Within the last couple of years, Apple were forced to withdraw a couple of iphone ads from British TV. Each of the ads, which had been shown in the US and in other countries, was a continuous, steady shot of a pair of hands using an iPhone to perform its new functions, showing how shiny, fast and simple everything was. Despite being a continuous shot of the phone in use with no cuts, the ads omitted a load of button presses, menu transitions, typing, and waits during loading times that are actually encountered when performing those tasks. They were banned on the grounds that they misrepresented the product.

The split of reactions that I saw online was very interesting. Broadly, Brits approved of the bans: you shouldn't be allowed to misrepresent your product in an advert. In contrast, there was a decent cohort of American posters saying that it was an example of Britain's poor protections for free speech, and that Brits were somehow childish for ever expecting a certain standard of truth in advertising.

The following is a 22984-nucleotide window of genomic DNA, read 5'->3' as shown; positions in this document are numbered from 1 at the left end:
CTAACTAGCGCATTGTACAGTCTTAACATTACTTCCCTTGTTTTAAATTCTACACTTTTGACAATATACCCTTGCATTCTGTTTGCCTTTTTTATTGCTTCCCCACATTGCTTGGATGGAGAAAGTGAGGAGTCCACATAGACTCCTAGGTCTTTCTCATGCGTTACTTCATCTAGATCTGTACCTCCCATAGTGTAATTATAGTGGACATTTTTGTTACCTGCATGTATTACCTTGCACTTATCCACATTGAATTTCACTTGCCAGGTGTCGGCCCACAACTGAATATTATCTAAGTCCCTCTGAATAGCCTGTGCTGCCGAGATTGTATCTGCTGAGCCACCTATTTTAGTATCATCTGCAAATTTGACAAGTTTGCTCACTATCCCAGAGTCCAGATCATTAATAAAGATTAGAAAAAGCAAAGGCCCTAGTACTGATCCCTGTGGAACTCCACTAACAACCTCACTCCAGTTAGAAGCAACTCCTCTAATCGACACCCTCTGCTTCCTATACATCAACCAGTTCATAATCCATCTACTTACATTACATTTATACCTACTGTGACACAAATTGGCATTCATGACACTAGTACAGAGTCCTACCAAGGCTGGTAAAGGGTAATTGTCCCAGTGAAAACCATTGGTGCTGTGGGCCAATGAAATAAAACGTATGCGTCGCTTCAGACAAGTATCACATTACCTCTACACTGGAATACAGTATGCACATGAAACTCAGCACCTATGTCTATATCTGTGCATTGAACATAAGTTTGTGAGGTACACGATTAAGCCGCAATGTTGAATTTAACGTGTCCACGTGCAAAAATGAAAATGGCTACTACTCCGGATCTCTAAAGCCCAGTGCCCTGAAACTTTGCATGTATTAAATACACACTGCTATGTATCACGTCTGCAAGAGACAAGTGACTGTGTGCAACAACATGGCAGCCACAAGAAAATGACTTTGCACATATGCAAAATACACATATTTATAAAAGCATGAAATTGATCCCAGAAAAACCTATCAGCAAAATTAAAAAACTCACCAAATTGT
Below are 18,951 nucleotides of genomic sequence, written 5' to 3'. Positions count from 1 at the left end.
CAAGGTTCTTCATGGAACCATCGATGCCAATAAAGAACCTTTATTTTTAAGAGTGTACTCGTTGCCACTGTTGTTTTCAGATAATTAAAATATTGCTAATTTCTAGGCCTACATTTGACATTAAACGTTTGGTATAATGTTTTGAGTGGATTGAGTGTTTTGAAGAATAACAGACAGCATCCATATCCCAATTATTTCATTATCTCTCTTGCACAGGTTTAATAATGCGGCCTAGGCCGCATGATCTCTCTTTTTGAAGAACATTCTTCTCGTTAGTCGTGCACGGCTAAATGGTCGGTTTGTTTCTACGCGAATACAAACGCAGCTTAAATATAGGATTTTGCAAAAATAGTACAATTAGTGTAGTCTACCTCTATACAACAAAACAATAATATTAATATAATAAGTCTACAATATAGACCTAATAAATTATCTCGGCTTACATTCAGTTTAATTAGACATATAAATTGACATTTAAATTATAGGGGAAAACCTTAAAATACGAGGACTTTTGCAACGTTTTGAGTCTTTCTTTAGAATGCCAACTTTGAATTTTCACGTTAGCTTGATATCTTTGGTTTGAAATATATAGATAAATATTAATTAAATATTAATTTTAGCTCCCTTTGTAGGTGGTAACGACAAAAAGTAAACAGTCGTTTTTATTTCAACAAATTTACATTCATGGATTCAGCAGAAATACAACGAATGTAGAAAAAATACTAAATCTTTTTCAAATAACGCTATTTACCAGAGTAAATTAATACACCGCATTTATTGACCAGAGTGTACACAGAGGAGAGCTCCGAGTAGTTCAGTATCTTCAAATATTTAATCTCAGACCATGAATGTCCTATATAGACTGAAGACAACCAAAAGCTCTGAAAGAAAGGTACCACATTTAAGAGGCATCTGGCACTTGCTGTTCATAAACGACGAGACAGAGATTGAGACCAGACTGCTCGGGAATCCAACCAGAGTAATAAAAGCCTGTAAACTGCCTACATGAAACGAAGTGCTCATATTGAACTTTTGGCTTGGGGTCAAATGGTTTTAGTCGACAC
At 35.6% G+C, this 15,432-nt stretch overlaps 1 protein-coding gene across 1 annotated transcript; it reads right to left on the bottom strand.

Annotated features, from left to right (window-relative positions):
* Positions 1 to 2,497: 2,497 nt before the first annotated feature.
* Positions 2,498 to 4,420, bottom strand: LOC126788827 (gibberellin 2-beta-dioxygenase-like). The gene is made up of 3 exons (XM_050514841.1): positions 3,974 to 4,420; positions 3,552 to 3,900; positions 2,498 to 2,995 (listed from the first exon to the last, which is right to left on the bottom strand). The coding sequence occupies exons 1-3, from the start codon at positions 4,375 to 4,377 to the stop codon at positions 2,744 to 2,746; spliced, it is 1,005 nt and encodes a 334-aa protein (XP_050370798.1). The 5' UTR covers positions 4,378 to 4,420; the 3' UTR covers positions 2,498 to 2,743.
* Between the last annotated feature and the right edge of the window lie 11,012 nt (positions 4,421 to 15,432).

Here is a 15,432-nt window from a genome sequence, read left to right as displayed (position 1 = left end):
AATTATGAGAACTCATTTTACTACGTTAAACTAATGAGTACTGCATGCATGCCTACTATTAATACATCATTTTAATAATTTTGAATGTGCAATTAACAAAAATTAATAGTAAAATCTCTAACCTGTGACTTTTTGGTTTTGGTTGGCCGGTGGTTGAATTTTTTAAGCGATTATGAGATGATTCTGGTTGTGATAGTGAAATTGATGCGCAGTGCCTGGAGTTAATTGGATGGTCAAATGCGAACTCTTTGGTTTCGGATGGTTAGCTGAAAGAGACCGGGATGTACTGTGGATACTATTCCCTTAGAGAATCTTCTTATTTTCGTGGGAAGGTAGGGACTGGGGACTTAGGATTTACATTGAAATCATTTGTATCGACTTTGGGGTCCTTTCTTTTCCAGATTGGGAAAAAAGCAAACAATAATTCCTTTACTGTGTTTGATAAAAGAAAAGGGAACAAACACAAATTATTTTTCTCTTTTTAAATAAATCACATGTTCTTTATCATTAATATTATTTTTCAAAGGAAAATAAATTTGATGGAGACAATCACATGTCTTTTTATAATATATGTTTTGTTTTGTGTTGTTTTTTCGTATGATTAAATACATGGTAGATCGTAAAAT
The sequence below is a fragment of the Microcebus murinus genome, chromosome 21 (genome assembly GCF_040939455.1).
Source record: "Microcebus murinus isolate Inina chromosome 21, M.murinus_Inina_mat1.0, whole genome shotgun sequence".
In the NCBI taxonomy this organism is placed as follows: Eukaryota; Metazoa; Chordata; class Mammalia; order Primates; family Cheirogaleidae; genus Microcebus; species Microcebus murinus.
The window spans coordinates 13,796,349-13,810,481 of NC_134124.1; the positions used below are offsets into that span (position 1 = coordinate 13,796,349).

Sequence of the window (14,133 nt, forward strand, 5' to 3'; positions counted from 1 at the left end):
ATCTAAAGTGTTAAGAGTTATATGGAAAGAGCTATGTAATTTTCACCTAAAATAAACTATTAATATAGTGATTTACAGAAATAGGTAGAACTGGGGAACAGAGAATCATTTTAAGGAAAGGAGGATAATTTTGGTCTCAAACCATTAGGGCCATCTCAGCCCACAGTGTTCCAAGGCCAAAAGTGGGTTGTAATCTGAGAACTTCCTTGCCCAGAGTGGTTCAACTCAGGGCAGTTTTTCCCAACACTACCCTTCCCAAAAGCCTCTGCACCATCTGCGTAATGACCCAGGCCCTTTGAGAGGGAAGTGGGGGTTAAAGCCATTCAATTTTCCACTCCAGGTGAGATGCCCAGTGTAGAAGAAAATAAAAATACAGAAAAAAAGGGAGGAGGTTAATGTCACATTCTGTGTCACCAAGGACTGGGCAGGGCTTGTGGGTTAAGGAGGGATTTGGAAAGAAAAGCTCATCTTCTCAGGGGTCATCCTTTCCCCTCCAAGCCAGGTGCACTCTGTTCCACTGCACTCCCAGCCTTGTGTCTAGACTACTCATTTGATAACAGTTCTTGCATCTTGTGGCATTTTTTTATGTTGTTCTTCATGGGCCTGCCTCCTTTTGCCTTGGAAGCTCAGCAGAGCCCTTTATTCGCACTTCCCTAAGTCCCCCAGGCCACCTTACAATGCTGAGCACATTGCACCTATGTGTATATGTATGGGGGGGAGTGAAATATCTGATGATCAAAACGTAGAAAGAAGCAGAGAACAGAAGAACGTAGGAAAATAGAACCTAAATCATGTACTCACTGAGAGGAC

IANAL and don't even play one on TV, but my understanding is that it's probably true that speech in the UK is less free than in the US: the relevent protection comes from an article of the EU Charter which explicitly refers to "duties and responsibilities" associated with speech which include "protection of health or morals", we have "hate speech" legislation which includes incitement to racial hatred, news organisations are required to present a (nebulously defined and barely regulated) balanced viewpoint, and while our libel laws are set to be changed they have always been much more aggressive against the speaker.